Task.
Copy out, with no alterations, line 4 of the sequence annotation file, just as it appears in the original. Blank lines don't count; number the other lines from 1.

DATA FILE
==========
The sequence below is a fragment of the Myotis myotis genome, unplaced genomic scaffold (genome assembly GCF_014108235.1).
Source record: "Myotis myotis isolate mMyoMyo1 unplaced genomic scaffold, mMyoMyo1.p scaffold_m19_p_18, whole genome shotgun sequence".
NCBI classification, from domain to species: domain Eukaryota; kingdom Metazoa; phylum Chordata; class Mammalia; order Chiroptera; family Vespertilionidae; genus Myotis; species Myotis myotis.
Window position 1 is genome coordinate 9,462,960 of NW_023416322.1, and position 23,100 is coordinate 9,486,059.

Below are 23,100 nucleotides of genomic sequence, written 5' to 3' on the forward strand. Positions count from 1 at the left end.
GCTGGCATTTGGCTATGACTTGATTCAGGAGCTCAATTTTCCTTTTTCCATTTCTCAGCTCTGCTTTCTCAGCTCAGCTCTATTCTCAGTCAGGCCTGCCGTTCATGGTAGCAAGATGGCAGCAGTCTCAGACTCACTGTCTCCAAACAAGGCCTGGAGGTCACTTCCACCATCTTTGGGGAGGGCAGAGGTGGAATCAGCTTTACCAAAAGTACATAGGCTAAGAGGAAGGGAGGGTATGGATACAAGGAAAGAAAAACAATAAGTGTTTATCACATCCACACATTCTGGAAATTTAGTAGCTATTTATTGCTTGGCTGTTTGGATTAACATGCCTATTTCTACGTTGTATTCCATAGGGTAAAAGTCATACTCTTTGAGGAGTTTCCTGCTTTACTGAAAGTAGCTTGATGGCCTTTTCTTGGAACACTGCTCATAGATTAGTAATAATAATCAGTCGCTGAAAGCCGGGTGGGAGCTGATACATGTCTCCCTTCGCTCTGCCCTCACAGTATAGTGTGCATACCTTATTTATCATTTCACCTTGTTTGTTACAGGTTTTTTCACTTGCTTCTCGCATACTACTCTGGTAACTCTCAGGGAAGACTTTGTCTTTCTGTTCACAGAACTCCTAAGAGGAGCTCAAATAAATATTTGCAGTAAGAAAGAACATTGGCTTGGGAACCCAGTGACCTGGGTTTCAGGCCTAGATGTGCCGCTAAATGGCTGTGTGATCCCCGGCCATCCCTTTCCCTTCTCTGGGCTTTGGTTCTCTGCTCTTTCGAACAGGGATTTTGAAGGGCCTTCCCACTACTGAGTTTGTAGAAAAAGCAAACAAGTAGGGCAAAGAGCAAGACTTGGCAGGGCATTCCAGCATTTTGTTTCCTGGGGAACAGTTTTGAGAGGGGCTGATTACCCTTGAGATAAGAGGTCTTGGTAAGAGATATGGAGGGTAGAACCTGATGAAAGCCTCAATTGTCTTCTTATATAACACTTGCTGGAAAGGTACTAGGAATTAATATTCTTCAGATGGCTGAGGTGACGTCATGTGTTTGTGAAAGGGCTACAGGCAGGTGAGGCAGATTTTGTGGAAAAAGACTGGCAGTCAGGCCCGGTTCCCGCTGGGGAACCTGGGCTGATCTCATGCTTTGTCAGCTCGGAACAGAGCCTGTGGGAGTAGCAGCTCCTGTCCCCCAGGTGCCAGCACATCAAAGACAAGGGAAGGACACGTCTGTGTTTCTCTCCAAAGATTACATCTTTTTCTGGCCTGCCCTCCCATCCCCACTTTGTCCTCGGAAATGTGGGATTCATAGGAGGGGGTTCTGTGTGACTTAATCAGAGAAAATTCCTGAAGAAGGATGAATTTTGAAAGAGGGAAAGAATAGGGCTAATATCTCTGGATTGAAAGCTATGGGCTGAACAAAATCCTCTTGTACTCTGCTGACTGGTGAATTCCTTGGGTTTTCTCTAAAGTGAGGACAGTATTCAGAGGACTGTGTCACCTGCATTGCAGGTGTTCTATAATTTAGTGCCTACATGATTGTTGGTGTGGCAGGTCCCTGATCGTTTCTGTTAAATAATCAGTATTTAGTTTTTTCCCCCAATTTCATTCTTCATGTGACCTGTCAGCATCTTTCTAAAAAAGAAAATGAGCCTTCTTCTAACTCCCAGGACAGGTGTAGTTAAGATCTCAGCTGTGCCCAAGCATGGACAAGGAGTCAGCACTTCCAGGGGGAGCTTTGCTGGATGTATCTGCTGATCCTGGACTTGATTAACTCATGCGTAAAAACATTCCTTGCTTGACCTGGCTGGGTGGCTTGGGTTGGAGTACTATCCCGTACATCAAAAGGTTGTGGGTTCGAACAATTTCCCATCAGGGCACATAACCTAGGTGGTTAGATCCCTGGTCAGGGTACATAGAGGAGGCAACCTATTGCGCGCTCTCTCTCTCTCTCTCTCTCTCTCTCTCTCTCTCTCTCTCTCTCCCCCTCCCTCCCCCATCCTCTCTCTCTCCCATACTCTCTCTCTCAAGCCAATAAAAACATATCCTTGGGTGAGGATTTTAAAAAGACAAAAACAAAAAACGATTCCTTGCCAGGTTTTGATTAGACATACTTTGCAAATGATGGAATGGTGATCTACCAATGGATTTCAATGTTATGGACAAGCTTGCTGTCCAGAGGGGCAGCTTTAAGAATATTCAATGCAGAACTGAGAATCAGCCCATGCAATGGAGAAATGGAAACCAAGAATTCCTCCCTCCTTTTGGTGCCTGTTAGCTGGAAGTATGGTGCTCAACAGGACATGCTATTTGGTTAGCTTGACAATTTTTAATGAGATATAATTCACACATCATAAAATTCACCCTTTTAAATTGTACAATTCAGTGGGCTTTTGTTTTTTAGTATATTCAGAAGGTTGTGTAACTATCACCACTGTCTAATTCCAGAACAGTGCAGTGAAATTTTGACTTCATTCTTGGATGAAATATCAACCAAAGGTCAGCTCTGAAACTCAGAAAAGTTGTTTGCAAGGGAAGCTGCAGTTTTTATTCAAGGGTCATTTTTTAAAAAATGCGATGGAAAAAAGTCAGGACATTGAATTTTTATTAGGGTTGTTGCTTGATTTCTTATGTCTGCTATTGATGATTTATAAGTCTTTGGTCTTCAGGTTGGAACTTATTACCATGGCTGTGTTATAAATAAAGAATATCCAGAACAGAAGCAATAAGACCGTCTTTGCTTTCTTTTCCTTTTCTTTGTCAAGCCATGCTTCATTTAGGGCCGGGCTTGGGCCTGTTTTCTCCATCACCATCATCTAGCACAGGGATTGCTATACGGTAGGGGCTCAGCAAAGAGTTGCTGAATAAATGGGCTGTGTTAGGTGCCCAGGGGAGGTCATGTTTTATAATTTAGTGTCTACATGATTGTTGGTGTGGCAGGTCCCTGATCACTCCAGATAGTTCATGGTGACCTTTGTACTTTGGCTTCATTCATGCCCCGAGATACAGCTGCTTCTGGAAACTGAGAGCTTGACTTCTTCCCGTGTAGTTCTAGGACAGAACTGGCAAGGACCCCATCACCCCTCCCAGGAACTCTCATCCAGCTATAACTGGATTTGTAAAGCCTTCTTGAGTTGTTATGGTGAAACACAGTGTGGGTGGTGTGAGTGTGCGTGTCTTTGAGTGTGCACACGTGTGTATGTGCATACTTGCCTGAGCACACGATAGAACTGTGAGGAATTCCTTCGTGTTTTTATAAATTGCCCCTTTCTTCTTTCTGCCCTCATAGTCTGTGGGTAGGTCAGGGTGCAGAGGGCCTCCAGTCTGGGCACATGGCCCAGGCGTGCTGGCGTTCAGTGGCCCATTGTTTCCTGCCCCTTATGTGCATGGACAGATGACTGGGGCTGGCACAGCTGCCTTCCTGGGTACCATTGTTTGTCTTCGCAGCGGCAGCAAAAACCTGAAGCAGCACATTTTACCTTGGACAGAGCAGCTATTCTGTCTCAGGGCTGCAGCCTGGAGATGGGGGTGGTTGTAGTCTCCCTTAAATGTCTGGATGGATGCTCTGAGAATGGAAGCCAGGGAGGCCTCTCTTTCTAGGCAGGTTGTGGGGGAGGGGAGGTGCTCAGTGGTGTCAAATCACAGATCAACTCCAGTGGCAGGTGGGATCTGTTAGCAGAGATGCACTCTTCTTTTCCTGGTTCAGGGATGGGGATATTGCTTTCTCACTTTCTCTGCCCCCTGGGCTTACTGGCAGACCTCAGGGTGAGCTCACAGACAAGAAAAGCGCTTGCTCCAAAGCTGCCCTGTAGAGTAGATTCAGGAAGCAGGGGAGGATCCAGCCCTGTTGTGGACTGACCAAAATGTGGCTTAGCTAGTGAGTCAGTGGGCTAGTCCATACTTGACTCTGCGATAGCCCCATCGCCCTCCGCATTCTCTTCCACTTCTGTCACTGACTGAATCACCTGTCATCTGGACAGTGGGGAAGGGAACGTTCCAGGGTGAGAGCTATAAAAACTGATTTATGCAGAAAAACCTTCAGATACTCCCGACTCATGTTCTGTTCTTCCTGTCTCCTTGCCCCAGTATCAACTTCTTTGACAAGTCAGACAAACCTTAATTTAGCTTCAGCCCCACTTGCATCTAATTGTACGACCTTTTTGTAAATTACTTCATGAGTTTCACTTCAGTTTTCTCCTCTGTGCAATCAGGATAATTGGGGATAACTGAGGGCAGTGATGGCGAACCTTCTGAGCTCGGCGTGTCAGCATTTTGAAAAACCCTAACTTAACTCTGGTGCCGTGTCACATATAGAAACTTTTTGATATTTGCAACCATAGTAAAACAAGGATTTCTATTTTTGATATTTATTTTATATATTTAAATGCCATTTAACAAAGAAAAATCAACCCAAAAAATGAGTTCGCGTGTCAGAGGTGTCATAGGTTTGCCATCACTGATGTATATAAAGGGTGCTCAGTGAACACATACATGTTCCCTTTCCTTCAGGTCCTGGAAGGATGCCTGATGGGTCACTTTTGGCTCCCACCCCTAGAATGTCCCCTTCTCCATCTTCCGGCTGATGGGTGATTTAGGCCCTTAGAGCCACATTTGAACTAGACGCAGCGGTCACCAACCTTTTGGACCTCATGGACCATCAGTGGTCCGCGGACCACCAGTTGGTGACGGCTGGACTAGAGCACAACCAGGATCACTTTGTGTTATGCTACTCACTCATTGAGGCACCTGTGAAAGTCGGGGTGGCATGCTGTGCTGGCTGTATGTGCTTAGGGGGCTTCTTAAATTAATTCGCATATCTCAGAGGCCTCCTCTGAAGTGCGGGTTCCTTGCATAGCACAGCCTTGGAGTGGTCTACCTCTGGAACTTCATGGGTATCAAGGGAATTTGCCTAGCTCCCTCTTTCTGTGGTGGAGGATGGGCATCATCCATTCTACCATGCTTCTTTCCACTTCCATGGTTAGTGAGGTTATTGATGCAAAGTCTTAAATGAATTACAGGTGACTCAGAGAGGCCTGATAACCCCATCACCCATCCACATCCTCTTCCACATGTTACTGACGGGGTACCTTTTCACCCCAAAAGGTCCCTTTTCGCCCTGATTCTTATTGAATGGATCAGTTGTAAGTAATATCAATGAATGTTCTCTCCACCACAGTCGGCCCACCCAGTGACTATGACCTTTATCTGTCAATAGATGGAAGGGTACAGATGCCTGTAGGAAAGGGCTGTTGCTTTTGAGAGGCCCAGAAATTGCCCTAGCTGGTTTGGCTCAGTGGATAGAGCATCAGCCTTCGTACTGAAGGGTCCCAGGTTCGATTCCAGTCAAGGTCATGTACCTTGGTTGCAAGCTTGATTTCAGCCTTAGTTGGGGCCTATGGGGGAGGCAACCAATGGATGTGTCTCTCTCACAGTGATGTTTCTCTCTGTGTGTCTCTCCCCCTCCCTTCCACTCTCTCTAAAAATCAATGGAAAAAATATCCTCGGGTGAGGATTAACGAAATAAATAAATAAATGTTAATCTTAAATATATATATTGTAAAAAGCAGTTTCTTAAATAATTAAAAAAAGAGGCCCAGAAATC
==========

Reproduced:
Window position 1 is genome coordinate 9,462,960 of NW_023416322.1, and position 23,100 is coordinate 9,486,059.